Have you trained on what to do if the controller to the air bags is deemed out of service while being put into operation? Would you start from scratch with a new plan? Can you adapt and overcome using the system you already have set up by employing tricks of the trade? The “what if” approach to drilling will allow rescuers to have a plan and a backup so they can handle any difficulty that may arise.
As you arrive on scene, you must advise incoming units of what you are dealing with. These reinforcements will not be under the stress of the first-due companies and may have the response travel time to contemplate additional extrication options in case the victim is not out on their arrival.
Walk around the vehicle and get a full size-up. Have a member ensure that the vehicle is not only off but out of gear, with the emergency brake applied. Locate cribbing points to secure the vehicle. Remember that every action will have a reaction. If you lift one side of the car, consider that you need to capture the suspension on the other side (photo 4) to prevent further victim injury or entrapment.
There are various methods you can use to remove a victim from under a vehicle. Air bags are quite popular for this type of operation. When using air bags, put them on a cribbing base that allows them to be as close to the lift as possible. Use two bags for maximum efficiency and safety. Remember, for every inch you lift, crib an inch.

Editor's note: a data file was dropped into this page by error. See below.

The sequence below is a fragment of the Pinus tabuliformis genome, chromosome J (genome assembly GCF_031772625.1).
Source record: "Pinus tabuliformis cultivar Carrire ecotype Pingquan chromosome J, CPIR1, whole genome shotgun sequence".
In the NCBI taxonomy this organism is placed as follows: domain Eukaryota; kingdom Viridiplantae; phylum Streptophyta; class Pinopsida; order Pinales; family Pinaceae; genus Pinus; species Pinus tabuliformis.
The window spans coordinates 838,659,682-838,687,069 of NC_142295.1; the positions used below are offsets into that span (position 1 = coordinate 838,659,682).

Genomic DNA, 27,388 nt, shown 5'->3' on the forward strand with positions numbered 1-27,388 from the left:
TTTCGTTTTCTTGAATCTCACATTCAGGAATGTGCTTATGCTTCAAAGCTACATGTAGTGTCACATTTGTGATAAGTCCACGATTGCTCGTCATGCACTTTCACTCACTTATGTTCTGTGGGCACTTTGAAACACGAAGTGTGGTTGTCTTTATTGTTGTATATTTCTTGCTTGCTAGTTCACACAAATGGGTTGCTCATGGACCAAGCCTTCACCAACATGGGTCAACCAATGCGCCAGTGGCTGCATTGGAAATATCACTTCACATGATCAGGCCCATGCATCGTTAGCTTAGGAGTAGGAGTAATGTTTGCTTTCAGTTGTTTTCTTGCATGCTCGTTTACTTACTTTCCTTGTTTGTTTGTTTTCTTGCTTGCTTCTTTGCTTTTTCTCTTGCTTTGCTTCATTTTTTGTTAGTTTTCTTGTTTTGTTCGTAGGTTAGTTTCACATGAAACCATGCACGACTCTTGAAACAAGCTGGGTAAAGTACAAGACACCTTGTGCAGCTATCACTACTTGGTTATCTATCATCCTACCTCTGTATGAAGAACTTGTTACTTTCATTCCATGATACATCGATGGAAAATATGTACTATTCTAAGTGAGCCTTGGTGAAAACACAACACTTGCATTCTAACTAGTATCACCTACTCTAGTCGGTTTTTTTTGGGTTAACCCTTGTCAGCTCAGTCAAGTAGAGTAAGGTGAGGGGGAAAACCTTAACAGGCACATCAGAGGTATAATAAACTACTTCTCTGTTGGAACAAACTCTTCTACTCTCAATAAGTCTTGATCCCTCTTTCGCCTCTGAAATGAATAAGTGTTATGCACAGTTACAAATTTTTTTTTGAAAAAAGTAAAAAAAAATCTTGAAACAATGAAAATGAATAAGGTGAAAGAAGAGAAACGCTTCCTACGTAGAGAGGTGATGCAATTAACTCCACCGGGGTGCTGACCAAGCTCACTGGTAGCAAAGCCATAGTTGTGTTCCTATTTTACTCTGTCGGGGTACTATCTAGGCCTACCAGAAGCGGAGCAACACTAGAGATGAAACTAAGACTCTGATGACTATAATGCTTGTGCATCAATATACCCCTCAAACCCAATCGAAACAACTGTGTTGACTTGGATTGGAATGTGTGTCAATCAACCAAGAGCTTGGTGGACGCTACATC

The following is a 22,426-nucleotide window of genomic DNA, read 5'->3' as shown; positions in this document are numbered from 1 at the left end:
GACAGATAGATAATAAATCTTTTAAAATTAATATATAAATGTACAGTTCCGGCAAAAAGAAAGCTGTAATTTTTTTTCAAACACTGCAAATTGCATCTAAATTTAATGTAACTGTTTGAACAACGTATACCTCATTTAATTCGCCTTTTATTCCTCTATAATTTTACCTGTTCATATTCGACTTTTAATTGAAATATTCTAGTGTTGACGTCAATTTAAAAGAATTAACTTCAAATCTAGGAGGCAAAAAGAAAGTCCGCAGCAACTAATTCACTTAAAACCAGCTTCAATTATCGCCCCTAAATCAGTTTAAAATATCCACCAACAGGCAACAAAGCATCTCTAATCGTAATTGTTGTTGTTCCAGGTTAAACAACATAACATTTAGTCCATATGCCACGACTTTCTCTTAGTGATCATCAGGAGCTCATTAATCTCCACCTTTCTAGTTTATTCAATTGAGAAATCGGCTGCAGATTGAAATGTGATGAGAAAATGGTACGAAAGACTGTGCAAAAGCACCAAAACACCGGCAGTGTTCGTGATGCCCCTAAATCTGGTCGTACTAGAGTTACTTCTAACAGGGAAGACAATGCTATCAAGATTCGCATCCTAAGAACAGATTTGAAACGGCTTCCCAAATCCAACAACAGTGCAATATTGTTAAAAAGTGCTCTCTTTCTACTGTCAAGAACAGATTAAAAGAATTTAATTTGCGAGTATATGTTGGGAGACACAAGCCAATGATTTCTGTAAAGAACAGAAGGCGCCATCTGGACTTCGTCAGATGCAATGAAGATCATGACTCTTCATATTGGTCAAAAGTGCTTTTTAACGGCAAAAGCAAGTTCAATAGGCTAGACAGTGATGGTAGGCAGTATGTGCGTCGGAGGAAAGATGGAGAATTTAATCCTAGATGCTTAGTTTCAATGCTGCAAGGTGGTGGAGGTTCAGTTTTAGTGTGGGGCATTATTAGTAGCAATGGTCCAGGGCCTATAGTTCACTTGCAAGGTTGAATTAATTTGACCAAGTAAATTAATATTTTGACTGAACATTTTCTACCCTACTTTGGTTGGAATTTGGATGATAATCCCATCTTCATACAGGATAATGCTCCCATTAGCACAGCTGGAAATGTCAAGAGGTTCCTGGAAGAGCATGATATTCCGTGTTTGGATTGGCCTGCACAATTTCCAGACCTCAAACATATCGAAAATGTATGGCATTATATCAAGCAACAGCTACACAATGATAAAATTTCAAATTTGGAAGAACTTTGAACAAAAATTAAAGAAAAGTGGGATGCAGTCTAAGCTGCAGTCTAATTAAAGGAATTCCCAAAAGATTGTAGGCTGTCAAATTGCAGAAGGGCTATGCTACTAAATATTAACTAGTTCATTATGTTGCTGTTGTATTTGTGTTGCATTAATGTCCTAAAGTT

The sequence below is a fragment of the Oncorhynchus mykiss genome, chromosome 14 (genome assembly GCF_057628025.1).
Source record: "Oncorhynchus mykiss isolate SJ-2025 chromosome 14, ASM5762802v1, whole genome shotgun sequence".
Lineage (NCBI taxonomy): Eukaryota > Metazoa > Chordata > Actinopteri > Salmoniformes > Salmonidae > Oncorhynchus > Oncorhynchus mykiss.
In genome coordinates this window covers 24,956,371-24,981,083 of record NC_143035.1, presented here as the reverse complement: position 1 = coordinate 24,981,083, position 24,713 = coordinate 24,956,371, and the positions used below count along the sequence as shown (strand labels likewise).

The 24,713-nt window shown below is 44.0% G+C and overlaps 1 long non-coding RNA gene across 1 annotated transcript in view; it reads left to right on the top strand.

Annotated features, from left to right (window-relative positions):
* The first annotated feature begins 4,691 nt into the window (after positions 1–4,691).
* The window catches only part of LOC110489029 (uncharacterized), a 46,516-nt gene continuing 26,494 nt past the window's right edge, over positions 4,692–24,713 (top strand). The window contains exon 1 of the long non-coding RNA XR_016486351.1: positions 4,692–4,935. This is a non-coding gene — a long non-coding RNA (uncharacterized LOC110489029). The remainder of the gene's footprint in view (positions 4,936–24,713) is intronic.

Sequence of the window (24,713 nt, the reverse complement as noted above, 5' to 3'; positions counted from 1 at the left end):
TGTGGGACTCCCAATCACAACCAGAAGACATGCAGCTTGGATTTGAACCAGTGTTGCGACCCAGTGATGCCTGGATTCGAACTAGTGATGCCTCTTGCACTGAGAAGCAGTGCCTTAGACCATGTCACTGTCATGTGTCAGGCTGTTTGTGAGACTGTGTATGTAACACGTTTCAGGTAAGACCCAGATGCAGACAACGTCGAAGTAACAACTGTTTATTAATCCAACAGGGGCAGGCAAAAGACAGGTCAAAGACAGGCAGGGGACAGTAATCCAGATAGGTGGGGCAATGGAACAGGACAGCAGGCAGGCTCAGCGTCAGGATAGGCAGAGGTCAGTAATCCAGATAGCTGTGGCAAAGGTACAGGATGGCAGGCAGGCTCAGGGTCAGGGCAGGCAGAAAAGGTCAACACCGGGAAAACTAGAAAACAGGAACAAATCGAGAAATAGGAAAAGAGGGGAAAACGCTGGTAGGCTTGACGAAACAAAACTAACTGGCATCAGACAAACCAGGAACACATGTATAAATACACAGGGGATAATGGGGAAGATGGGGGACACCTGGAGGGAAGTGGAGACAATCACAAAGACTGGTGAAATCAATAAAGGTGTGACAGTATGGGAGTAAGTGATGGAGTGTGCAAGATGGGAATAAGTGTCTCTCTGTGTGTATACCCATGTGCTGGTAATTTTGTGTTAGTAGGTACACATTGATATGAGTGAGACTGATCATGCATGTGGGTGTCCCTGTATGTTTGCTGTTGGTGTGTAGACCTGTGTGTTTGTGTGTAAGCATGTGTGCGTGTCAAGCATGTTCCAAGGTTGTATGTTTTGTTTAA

Drill with your team on the basic concepts of air bags. When an air bag is rated at 10 tons and has a maximum lift capacity of six inches, what does that truly mean? An air bag will lift a 10-ton load one inch. At its maximum height of six inches, the bag is only rated at half of its weight capacity (five tons). In other words, the higher you go, the less you can lift and the more unstable the lift will be. Cribbing as close to the load as possible and then lifting will provide a much more solid and effective lifting operation.